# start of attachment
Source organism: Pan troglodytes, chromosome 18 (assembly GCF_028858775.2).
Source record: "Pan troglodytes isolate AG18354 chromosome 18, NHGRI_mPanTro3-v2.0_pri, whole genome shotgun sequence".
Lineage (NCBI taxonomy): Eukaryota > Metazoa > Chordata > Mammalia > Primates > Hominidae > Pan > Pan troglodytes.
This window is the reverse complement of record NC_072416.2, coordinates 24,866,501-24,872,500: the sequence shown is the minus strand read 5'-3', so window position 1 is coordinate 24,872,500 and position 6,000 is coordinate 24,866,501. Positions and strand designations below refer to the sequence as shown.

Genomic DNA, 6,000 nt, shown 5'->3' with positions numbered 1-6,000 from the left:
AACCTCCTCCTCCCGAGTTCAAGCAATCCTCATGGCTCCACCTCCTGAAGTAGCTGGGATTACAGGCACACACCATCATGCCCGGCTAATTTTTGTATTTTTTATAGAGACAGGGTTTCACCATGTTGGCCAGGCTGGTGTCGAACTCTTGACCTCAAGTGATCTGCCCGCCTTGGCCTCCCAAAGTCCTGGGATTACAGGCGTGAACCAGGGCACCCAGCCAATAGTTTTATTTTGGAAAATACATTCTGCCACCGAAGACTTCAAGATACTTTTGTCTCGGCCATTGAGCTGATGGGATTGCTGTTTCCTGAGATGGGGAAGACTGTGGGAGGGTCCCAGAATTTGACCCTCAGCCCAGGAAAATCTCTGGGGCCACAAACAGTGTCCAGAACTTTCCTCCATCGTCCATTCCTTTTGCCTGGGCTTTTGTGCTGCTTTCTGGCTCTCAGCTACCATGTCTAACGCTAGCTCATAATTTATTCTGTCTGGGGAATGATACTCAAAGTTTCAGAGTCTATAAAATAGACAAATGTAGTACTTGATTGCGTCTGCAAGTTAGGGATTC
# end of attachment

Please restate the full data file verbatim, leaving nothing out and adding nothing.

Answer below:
Source organism: Pan troglodytes, chromosome 18 (assembly GCF_028858775.2).
Source record: "Pan troglodytes isolate AG18354 chromosome 18, NHGRI_mPanTro3-v2.0_pri, whole genome shotgun sequence".
Lineage (NCBI taxonomy): Eukaryota > Metazoa > Chordata > Mammalia > Primates > Hominidae > Pan > Pan troglodytes.
This window is the reverse complement of record NC_072416.2, coordinates 24,866,501-24,872,500: the sequence shown is the minus strand read 5'-3', so window position 1 is coordinate 24,872,500 and position 6,000 is coordinate 24,866,501. Positions and strand designations below refer to the sequence as shown.

Genomic DNA, 6,000 nt, shown 5'->3' with positions numbered 1-6,000 from the left:
AACCTCCTCCTCCCGAGTTCAAGCAATCCTCATGGCTCCACCTCCTGAAGTAGCTGGGATTACAGGCACACACCATCATGCCCGGCTAATTTTTGTATTTTTTATAGAGACAGGGTTTCACCATGTTGGCCAGGCTGGTGTCGAACTCTTGACCTCAAGTGATCTGCCCGCCTTGGCCTCCCAAAGTCCTGGGATTACAGGCGTGAACCAGGGCACCCAGCCAATAGTTTTATTTTGGAAAATACATTCTGCCACCGAAGACTTCAAGATACTTTTGTCTCGGCCATTGAGCTGATGGGATTGCTGTTTCCTGAGATGGGGAAGACTGTGGGAGGGTCCCAGAATTTGACCCTCAGCCCAGGAAAATCTCTGGGGCCACAAACAGTGTCCAGAACTTTCCTCCATCGTCCATTCCTTTTGCCTGGGCTTTTGTGCTGCTTTCTGGCTCTCAGCTACCATGTCTAACGCTAGCTCATAATTTATTCTGTCTGGGGAATGATACTCAAAGTTTCAGAGTCTATAAAATAGACAAATGTAGTACTTGATTGCGTCTGCAAGTTAGGGATTC